These are the third set of charges brought against Mursi since he
was ousted by the army in July amid street protests against his rule
and they intensify the relentless repression of his Muslim
Brotherhood group in the months that followed.
Earlier this week, the prosecutor ordered Mursi and 35 other
Brotherhood leaders to stand trial in a separate case that charges
them with plotting with foreigners including Hamas and Hezbollah to
carry out a terrorist conspiracy against Egypt.
Those charges, described as "risible" by the Brotherhood, could
result in the death penalty for Mursi and his colleagues.
On Thursday, U.S. Defense Secretary Chuck Hagel expressed concern
about the charges against Mursi and other Brotherhood leaders in a
phone call with army chief General Abdel Fattah al-Sisi, the man who
ousted Egypt's first freely elected leader.
The security forces have killed hundreds of Brotherhood supporters
in the streets and arrested thousands more. The government accuses
the group, previously Egypt's best-organized political and religious
movement, of turning to violence and terrorism — charges the
In a three-page statement, investigating judge Hassan al-Samir
described the new case, relating to prison breaks during the
anti-Mubarak revolt, as "the most dangerous crime of terrorism the
country had witnessed".
Samir said he had uncovered a "terrorist plan" hatched by the
Brotherhood long ago and carried out with foreign players including
Lebanon's Shi'ite militant Hezbollah movement and the Palestinian
Islamist Hamas group which rules the Gaza Strip.
Mursi was one of those who escaped from prison after being rounded
up with other Brotherhood leaders after the 18-day uprising that
toppled Mubarak broke out on January 25, 2011.
In a telephone
interview with Al Jazeera immediately after his escape, Mursi said
the prison had been opened by "residents" and that he and other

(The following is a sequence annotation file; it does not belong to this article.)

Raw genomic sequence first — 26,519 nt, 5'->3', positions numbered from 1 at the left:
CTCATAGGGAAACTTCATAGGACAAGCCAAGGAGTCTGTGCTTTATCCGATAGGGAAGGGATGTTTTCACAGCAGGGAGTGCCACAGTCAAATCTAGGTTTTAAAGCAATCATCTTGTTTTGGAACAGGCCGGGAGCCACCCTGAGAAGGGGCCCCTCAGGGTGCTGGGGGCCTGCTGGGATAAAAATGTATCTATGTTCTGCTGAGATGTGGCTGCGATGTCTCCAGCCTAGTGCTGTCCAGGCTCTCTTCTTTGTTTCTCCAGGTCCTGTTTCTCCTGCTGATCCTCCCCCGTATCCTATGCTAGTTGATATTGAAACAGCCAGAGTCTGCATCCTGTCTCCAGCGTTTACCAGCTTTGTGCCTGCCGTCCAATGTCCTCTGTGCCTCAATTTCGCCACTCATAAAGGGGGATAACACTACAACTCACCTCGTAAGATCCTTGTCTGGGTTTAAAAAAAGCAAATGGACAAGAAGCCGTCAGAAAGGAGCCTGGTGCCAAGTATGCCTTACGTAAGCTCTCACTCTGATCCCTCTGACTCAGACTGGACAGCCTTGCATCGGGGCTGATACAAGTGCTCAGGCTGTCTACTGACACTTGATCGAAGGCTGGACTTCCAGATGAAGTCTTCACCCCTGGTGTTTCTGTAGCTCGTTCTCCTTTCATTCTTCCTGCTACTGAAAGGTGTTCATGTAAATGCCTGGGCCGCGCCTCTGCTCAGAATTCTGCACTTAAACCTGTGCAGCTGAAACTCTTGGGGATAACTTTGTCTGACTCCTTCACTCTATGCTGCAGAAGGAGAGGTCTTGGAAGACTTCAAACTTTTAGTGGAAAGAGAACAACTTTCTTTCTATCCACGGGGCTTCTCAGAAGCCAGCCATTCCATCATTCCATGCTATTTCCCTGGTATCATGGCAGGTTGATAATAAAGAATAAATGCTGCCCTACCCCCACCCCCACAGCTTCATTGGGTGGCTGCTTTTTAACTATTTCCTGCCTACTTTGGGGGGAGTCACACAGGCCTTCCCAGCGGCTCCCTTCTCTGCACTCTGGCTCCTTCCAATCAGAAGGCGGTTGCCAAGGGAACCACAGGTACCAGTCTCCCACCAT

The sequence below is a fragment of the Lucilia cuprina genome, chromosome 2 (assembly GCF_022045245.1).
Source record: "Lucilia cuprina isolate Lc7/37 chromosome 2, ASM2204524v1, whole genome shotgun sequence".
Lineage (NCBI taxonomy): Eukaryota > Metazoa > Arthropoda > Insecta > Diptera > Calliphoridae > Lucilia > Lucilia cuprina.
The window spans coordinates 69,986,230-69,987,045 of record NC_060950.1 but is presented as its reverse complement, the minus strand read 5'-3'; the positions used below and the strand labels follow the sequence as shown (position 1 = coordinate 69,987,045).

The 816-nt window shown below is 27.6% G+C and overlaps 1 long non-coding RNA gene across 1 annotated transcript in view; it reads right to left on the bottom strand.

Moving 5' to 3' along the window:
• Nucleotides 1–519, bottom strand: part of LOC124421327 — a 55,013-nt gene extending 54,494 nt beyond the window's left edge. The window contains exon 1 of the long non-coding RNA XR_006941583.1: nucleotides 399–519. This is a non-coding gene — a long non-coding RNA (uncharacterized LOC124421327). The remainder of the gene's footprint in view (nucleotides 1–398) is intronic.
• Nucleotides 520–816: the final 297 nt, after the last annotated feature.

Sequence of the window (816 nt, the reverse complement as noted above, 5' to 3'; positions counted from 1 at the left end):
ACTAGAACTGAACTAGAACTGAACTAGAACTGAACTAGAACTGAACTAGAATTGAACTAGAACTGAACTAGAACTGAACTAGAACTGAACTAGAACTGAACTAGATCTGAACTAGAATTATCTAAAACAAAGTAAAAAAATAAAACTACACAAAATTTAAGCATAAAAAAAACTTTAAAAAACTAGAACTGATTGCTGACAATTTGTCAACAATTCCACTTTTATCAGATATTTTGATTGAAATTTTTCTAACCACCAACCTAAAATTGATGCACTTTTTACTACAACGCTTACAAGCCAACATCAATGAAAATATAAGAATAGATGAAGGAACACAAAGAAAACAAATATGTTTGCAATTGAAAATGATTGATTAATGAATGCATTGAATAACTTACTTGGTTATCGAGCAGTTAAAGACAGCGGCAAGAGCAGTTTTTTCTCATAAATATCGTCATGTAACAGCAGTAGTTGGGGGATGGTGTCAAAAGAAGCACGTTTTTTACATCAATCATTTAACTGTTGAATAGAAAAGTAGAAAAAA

Brotherhood leaders with him had not fled.
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Samir's statement did not name the accused Hezbollah or Hamas
members, but a judicial source said 68 belonged to Hamas.
Mursi and his comrades, including Brotherhood leader Mohamed Badie,
were charged with killing and kidnapping policemen, attacking police
facilities and carrying out the prison break.
After protests against Mubarak began, the prosecutor charged, the
Brotherhood, extremist groups and more than 800 militants who had
infiltrated from Gaza staged attacks on police before assaulting
three prisons to release their allies.
At least 50 police and prisoners were killed in the raids in which
at least 20,000 criminals escaped, Samir's statement said.
The accused were also charged with kidnapping four policemen and
holding them in the Gaza Strip. It also said the men had
"appropriated animal and poultry livestock" from the prisons.
The judicial source said Sheikh Yusuf al-Qaradawi, a prominent
cleric based in Qatar, was among the accused.
A Hezbollah operative jailed in Egypt was one of those who escaped
during the chaos in 2011. He then fled to Lebanon.
(Writing by Tom Perry; editing by Alistair Lyon)
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